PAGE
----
La Cenerentola

Gioachino Rossini
Welsh National Opera
Mayflower, Southampton, and touring

production photo

No fairy godmother, no Buttons, and no glass slipper. Yet Welsh National Opera’s new production of Rossini’s colourful La Cenerentola (Cinderella) has all the magic of Perrault’s original 17th century tale, including much removed by the papal authorities and restored only for British Victorian pantomime.

The great charm of this excellent production is inspired by the Spanish director Joan Font whose affection for the international myth of Cinderella and its universal story shines through.

Premiered at the Wales Millenium Centre, Cardiff, on 27th September, La Cenerentola bubbles with Mediterranean humour and brilliant scoring – the latter, of course, the principal reason for its rare appearances in the operatic repertoire. For Rossini challenges the singers as well as the musicians with some of his most intricate scoring. The title role, for instance, requires not only a superb coloratura, but also a singer with a fine sense of melody and style. That she must be a contralto is just another aspect of the lost arts rediscovered for this piece.

And this Cinderella is the superb bel canto exponent, Marrianna Pizzolato, whose name endorses her artistic brilliance. From the almost unassuming, sad little country song, Pizzolato moved confidently to the spectacular ensemble in which she displays her true coloratura amid the rhythmic repetition of the final tune by the powerful ensemble.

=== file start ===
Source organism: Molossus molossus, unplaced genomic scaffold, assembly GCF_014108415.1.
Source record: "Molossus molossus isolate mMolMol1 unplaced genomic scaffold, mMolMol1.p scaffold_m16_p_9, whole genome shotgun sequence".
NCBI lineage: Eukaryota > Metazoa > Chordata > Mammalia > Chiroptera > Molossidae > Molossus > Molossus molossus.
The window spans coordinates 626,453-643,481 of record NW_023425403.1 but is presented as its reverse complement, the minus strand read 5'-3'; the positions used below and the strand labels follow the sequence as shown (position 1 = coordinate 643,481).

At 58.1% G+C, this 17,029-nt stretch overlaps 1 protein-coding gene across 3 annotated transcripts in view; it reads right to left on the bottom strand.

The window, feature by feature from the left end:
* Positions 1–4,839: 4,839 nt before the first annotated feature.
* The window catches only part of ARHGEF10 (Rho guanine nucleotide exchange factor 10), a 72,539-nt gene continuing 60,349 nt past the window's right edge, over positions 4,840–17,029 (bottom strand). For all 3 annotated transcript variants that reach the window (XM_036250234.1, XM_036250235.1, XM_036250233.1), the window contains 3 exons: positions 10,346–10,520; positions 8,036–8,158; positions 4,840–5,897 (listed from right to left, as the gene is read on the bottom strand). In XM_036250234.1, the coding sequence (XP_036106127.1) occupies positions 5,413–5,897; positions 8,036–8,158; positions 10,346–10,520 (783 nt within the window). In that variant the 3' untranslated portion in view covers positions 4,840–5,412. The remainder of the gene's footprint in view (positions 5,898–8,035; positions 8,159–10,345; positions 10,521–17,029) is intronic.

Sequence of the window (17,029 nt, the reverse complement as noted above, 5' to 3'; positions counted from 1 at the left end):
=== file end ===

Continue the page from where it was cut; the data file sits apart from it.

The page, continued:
In the style of the great theatricals, from Shakespeare to Gilbert and Sullivan, two of the main characters must switch roles, namely Prince Ramiro, beautifully sung here by Colin Lee, and Dandini, the excellent baritone Earle Patriarco who took over the role from Roberto de Candia for this performance.

Clorinda and Tisbe, the ugly sisters to us, are in the capable hands and voices of Scottish soprano Joan Boag and her fellow Scot, mezzo Julianne Young.

There are also strong, clean performances by Robert Poulton as Don Magnifico, otherwise Baron Hardup, and by Andrew Foster-Williams as Alidoro.

WNO’s musical director Carlo Rizzi pours much affection for the work into his conducting to move the entertainment along at a pace which would surely have delighted the composer as much as it does the large audience.

Joan Guillen’s excellent settings for the baron’s castle and the ballroom involve clever use of levels. Nothing in all this magic however matches that of the six smart rats, standing in for the liveried mice popularly associated, in this country at least, with this famous ‘tale’. Theirs is a team performance to savour.

WNO’s production of "La Cenerentola" tours to Llandudno, Venue Cymru, Bristol Hippodrome, Oxford New Theatre, Birmingham Hippodrome and Swansea Grand Theatre where its final performance of the season will be given on 30th November

Reviewer: Kevin Catchpole